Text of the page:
Toyota CEO Wants You to Stop Calling His Cars Boring, Dammit
Will Toyota ever shed the beige reputation?
On the heels of reporting a 20 percent decline in profits yesterday, Akio Toyoda had some interesting things to say regarding the public perception of his company's products. In a report by USA Today, "Until now, there were times when Toyota’s cars were called 'boring' or were said to be lacking in character, but I now feel that, in terms of driving and design, our customers have begun to favorably evaluate our cars." Toyoda went on to acknowledge that there's "still room for improvement."
Turns out, making what is widely regarded as the most reliable and sensible vehicles in the world comes with a certain stigma in the emotional department.
While much of Toyota's current mainstream lineup is still objectively snooze-worthy, you have to admit the brand has taken great strides to offer some solid enthusiast choices as well. The 86/BRZ twins remain one of the greatest fun-per-dollar propositions on the market while being the only new car(s) on sale that offers a low-slung boxer engine in an FR layout. The Lexus LFA, despite being a bit of a hard sell on paper, is universally lauded and one of the coolest pieces of modern automotive engineering.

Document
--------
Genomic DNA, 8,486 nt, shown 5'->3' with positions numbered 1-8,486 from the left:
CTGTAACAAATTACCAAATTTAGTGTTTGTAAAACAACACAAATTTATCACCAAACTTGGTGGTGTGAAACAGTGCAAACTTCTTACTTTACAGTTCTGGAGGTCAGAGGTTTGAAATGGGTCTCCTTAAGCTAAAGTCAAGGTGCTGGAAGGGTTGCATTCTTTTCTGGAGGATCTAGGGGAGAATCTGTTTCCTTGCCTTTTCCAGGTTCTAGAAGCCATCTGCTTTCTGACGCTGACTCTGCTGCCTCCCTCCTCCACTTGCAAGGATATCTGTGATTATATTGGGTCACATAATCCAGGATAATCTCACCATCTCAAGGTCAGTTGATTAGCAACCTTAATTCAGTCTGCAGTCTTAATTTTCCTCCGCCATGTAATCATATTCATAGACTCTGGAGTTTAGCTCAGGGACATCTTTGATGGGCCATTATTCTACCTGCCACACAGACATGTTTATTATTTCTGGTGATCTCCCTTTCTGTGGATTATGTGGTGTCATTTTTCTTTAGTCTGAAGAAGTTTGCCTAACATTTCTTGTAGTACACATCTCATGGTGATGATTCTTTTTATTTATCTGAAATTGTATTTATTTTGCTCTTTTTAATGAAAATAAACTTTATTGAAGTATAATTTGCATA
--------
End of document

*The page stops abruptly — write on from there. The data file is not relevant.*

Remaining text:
According to The Drive's own Chief Auto Critic Lawrence Ulrich, the GS F is "wicked fun to drive—full stop, no disclaimers." The new LC 500 is set to become a bona fide Japanese Aston Martin. Taking into account Toyota's plans to bring back the "Three Brothers" in a new 86, a spiritual MR2 successor, and the next Supra co-developed with BMW on top of plans to sell a hot Yaris to combat the likes of the Ford Fiesta ST, I can start to see where Akio is coming from.
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